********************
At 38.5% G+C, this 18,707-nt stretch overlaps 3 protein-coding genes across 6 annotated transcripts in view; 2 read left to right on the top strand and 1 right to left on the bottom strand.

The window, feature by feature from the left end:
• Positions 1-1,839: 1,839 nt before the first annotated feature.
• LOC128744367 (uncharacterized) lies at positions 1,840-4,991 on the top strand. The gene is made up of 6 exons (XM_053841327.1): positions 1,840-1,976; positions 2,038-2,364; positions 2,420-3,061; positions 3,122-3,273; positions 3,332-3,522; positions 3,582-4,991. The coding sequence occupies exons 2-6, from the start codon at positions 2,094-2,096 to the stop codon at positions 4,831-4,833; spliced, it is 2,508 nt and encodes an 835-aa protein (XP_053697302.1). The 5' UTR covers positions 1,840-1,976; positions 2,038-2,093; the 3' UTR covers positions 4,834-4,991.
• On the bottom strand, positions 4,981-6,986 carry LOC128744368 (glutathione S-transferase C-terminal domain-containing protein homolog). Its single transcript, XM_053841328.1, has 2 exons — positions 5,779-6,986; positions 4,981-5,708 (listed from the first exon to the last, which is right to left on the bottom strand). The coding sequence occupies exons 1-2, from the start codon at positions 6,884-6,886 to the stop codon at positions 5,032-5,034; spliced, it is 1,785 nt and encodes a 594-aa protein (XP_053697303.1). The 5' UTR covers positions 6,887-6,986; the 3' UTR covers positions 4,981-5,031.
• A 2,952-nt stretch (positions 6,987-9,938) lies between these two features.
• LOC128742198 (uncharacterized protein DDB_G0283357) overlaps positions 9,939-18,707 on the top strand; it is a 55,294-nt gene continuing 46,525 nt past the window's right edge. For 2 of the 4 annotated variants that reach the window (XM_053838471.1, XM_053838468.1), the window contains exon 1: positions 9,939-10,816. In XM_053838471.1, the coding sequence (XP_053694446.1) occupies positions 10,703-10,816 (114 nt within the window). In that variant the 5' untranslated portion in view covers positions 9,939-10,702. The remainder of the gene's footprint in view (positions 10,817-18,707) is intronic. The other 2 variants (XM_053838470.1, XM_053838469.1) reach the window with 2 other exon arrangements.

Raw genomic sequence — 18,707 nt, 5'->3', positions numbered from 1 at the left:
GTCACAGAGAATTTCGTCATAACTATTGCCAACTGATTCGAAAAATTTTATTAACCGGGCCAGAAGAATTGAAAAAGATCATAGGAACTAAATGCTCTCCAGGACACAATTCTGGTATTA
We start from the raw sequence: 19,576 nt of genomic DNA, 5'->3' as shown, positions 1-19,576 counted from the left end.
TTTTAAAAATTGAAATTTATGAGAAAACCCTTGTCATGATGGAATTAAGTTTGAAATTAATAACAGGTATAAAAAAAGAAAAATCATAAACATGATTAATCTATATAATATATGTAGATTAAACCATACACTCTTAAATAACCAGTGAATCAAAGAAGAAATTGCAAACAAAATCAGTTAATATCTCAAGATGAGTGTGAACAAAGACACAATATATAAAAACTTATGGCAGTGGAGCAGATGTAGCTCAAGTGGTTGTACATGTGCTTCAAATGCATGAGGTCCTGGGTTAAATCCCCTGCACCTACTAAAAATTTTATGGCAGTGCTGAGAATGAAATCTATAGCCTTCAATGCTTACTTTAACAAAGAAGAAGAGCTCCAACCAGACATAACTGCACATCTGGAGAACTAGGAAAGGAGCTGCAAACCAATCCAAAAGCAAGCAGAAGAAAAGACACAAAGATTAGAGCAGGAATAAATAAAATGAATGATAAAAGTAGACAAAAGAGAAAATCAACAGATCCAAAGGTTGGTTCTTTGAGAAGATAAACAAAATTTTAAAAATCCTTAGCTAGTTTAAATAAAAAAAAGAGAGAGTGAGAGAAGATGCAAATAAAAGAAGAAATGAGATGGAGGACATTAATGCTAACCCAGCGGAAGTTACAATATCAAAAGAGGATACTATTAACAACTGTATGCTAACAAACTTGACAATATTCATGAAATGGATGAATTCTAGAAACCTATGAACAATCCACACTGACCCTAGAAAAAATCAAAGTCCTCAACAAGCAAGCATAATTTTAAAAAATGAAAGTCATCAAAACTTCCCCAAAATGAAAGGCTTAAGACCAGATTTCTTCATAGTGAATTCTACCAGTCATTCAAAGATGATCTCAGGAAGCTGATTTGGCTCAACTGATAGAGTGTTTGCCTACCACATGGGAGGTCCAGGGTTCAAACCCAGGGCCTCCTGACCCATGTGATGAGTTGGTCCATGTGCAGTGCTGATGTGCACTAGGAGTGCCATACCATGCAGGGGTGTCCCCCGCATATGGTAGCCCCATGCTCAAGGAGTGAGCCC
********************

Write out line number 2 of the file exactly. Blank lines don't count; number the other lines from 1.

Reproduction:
The window, feature by feature from the left end: